Cherry Tree High Comedy Club

Recently, I got the opportunity to review a game for a bigger game site for the first time since I started “Between Life and Games”. The site is Unikgamer, an awesome gamer collaboration site where people rank their favourite games in many categories, and a total ranking is formed and regularly updated. The game is Cherry Tree High Comedy Club – a quirky Japanese indie adventure game, apparently created by the small team 773, consisting of just one full-time member and several contributors. Now, you know me, one of my principles about “Between Life and Games” has always been that the site would be built around my gaming activities, not vice versa (at least until I go professional, hehe :)). So I’d just play the games I want to play, and then write about them. And CTHCC does not contradict that – just looking at the screenshots and short YouTube video available, combined with its apparently modest length, already convinced me that it would be a blast to play it right away and then review it.

CTHCC Title

Game: Cherry Tree High Comedy Club
Developer: 773
Platform: PC
Original release: 2012
Territories: All

As a script-heavy game that is just so Japanese at its core, the localisation effort was what would make or break Cherry Tree High Comedy Club for Western players. Nyu Media and Tezuka Productions, famous for their fabulous work localising the Phoenix Wright games, have done a very good job in that regard, preserving jokes from the original script that would be recognised by non-Japanese, and replacing the ones that were just “too Japanese” with references to material we would be familiar with, like Star Wars. Dialogue is really a major part of CTHCC, and whether you enjoy the jokes and the tone will greatly determine if you’ll enjoy the game as a whole. Despite being (even) more light-hearted, the game does remind of Phoenix Wright’s overall feel, which can only be a plus.

The gameplay is quite simple – you’re the energetic senior student Miley Verisse, and your goal is to recruit at least three people for your club by the end of April (the game starts on March 22nd). To do so, you must first identify your targets and then befriend them enough so that they agree to join the comedy club. For that, you’ll need to gain expertise in subjects they enjoy, like Video Games, Sports, Politics, Fashion, History, Pets, etc. It’s all about stat-building, gaining money to increase your stats, and of course putting those stats to good use by talking to the people. All that in a rather limited time frame. It makes for a rather frantic adventure, spiced up nicely with the story and likable cast of characters, each of them with their own ambitions and problems to take care of, and Miley willing to help them. Last, but not least, there are multiple endings, depending on how well you do!

Read full review

Advertisements

Shin Megami Tensei: Persona

The best time to write a review for a game is after you’ve recently finished it, while it’s still fresh in your mind. I’ll usually stick to that rule on this site. My second review is of the Shin Megami Tensei: Persona PSP remake.

Persona PSP

Game: Shin Megami Tensei: Persona
Developer: Atlus
Platform: PlayStation Portable
Release: 2009 (PSP remake)
Original release: 1996 (PlayStation)
Territories: All

I decided to get into the Persona series after I read unimaginable amounts of praise for the third and fourth installments on just about every game forum I’ve visited. And since I like being able to play through a series and observe its development in every next installment, I started at the first game, if by playing its PSP remake as opposed to the original PlayStation version.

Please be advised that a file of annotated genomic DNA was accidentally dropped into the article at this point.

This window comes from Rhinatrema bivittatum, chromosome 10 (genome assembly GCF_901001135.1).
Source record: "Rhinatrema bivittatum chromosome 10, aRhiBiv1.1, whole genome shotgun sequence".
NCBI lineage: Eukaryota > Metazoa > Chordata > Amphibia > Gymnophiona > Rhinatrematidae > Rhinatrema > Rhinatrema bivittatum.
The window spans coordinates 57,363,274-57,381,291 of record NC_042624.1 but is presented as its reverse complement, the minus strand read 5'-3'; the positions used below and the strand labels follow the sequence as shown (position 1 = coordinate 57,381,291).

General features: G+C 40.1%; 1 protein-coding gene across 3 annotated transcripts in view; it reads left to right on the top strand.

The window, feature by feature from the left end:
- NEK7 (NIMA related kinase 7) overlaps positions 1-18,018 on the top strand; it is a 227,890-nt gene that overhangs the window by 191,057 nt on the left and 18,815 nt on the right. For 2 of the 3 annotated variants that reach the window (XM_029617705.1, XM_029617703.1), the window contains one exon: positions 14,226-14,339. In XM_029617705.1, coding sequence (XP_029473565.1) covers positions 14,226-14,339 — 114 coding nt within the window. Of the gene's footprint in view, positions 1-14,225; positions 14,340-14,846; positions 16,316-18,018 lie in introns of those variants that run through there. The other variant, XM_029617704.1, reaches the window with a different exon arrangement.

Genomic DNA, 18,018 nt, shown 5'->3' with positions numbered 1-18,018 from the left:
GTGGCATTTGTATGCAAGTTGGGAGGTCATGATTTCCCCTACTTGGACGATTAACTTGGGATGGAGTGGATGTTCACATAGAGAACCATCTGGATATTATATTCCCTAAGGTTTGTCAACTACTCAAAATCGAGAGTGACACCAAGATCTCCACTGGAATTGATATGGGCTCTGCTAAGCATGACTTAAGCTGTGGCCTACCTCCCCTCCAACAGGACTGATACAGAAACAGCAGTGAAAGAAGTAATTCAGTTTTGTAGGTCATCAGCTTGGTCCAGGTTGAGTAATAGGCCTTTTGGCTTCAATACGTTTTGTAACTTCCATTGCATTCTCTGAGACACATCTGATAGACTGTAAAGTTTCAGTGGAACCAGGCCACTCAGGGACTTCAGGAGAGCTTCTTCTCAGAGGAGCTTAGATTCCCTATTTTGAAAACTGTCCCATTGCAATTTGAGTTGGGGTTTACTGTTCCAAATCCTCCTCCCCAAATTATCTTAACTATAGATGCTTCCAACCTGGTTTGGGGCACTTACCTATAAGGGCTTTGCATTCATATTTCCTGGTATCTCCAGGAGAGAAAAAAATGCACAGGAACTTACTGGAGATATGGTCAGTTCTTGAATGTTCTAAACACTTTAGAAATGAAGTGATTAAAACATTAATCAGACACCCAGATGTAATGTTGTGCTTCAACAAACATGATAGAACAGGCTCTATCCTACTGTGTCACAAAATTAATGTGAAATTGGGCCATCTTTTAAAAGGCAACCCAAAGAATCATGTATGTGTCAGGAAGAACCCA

Persona (or Revelations: Persona, as the original PS1 game’s name was) is a traditional JRPG by Atlus with turn-based combat. The game’s age certainly shows, with some of the mechanics being outdated, but there are also some very interesting ideas I had not seen before. The story is focused on psychology, if only on a fairly juvenile level, as the main characters are high school kids, still searching for their purpose in life.

Read full review

Why “Between Life and Games”?

My first real post is going to be a short story about why I chose the title of this site.

It was actually suggested by my girlfriend, and I liked it a lot. Aside from the obvious wordplay and the implication that games can be a serious matter, not just a way to recreate and pass the time, there is the inevitable division between the material and the virtual. “Life” is a blanket term for the material world used quite often online, while “Games” are only a part of the virtual one (not any less so than books or movies), but games are the main focus of this site, so I will concentrate on them.

Back when I was young, games and playing outside were the two major things I was busy with aside from school. Already then, the compromise existed. Sometimes, I would choose to play a game instead of studying or playing football. Still, most of the time I would just go outside with my friends. Today, though, I no longer have that choice. Working on a desk with internet access 8 hours a day gives me the chance to keep up-to-date with gaming news, but little time to actually play games anymore. My backlog keeps growing, but I still do my best to put in as much time as I can.

So there I am… Between life and games. I can’t skip work, refuse to see my friends or to take my girlfriend to see a movie because of a game anymore. I’ve grown up, I guess… But games still hold the same magic. They have helped shape me as a person and I will help the people who read my articles with my advice. Because, indeed, there are games that every human being deserves to experience. The magic will never fade away!